The 911 R, a True Porsche for the Purists
Is more really… more? Porsche seems to think yes and no. While you can buy yourself a Panamera Turbo S Executive – fitted with every conceivable luxury – you also have a vast array of options when it comes to models shorn of unnecessary extras, with the singular mission to entertain the driver and perform almost implausible feats of engineering from a performance perspective.
The new Porsche 911 R is another example of the latter, a pure breed of sports car with more of an emphasis on performance and dynamic pleasure than luxury and excess. Like the road-homologated racing car from 1967, the new 911 R (‘R’ for ‘racing’), also benefits from lightweight construction and creating a driving experience that is untainted.
We’ll get to the exterior treatment in a bit, but what’s more important in the 911 R is what’s happening from behind the driver’s seat. Or should we say, what’s not happening? There’s no climate control, back seats or stereo, although which true racing special ever had these items fitted? Their absence only underscores Porsche’s commitment to the driving experience, and in that department, you won’t be left feeling shortchanged.
The 911 R produces 500 hp at 8,500 rpm and 339lb ft of torque at 6,250 rpm from its 4,0-liter, six-cylinder flat engine. That’s enough to hit 62 mph in 3,8 seconds as you rip through the six-speed manual transmission. Yes, no PDK here – this 911 R is all about involving the driver at all times, even if PDK may result in a fractionally quicker sprinting time.
Further enhancing the driving appeal of the R is its lightweight construction. At just 1,370 kilograms, it is a significant 50 kilograms lighter than the already-trim 911 GT3 RS. A carbon bonnet and wings, along with a magnesium roof, help to keep overall weight down to a minimum.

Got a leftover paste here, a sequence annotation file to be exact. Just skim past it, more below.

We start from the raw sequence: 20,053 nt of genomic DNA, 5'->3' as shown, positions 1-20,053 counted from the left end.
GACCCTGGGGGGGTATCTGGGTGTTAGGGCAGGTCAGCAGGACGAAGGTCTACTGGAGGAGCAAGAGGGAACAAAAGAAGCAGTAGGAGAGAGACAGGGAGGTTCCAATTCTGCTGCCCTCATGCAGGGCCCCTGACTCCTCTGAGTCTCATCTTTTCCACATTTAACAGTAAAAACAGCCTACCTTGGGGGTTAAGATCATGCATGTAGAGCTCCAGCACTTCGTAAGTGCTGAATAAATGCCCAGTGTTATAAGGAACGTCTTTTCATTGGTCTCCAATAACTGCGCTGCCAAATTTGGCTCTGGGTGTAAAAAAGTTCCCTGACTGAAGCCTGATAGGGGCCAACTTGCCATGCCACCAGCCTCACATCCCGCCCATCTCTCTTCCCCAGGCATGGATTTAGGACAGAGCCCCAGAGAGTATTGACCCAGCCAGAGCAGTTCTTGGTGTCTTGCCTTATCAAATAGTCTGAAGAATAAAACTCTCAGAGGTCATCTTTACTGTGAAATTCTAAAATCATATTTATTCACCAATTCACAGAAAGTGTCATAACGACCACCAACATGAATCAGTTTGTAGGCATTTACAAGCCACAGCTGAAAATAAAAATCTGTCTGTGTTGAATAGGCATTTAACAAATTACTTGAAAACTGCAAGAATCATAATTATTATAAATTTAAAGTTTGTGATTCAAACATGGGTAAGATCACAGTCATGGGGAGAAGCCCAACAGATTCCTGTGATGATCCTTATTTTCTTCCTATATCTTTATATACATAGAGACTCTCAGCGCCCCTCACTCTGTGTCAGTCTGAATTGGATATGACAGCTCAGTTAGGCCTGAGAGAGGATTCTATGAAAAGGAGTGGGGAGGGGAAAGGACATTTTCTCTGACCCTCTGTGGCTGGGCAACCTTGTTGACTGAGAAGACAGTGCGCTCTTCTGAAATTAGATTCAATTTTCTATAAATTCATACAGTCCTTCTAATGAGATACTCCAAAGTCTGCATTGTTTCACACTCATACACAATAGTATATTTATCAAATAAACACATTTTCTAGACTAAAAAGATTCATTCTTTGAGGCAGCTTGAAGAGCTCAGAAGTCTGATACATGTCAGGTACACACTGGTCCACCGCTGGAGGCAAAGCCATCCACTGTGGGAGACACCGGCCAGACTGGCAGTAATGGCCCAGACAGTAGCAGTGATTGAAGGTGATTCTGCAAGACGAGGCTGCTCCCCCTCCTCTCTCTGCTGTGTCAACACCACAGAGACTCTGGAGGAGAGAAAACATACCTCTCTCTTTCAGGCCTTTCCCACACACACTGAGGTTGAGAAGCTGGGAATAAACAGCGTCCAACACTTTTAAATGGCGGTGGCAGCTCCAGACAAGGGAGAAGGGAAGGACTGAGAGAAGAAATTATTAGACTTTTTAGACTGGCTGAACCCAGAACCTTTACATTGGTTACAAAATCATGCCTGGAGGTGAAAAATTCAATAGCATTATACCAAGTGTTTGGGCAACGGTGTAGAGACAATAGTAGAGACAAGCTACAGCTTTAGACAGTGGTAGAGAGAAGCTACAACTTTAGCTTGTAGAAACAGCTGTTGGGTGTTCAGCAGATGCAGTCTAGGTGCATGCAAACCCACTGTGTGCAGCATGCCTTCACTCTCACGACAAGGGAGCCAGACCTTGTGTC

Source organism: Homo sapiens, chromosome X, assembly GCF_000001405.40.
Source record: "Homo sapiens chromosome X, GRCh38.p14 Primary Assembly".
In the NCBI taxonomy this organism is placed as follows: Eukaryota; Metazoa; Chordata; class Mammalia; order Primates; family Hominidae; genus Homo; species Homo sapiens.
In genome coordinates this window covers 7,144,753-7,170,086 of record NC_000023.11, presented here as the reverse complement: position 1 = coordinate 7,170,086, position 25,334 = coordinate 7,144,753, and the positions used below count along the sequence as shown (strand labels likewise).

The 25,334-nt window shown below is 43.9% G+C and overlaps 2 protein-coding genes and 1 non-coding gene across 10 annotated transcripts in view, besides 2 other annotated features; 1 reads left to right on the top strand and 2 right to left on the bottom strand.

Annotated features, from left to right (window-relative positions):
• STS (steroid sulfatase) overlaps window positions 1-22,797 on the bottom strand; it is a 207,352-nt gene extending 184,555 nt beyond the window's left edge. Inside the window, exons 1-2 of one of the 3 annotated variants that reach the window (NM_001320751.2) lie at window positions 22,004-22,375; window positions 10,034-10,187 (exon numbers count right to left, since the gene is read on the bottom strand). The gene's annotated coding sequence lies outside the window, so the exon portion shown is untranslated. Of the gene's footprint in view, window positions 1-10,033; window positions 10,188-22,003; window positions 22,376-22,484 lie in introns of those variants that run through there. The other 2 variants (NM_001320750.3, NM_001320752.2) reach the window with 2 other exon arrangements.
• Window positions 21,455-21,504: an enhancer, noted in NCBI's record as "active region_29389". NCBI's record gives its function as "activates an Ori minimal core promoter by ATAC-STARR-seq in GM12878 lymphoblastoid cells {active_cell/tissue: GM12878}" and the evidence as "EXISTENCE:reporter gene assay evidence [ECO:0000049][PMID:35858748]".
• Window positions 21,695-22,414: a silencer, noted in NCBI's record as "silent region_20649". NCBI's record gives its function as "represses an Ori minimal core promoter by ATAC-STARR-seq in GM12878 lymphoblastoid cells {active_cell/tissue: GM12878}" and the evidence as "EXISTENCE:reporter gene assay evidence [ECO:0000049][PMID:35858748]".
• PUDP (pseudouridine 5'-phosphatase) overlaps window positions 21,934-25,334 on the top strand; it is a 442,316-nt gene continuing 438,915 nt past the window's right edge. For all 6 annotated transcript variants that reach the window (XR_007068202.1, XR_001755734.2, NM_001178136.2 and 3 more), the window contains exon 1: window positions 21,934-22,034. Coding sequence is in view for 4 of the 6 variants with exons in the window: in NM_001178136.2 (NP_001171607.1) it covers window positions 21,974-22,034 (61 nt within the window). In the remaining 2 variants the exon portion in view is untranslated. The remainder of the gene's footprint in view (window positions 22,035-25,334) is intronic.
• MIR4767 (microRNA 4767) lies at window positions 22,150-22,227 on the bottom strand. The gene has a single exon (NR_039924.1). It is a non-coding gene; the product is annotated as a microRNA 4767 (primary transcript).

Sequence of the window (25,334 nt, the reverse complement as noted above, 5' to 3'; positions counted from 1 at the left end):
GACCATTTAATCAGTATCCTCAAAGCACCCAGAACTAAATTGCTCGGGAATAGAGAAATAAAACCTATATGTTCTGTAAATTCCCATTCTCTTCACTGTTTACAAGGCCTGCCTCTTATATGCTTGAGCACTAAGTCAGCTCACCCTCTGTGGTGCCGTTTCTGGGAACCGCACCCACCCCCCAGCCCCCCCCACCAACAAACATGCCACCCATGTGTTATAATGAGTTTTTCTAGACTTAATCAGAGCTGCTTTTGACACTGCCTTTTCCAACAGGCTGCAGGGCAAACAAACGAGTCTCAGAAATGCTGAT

A mechanical rear differential lock helps to achieve maximum traction through the bends, and with reduced sound deadening over even the GT3 RS, you’re exposed to even more of the six-cylinder’s Grammy-worthy sound. That just about solves the ‘problem’ of no standard stereo.
So, technologically it’s not the most cutting edge of Porsches, yet the brief didn‘t call for this – rather, the aim was to create the most fun Porsche, and when the maker of the world’s finest sports cars consciously decides that this is what they wanted to achieve, it’s hard not to sit up and take notice. Will you notice it, though?
Bar continuous color stripes (in your choice of red or green) that run across the length of the body, it is mostly standard Carrera fair. Eagle-eyed enthusiasts will also notice the redesigned spoiler lip in front and Porsche logos on the sides, but really, this is a machine that casts aside frivolous aesthetic appeal in favor of more memorable sensations from behind the wheel.
In a motoring sphere where superiority is too often determined by cold numbers on a sheet of paper, the refreshing 911 R serves as a reminder that a car can still be built upon the intangibles – the way it makes you feel – and for that, Porsche is to be applauded. Let’s hope the world’s motoring media sees it the same way when the chance comes to get behind the wheel.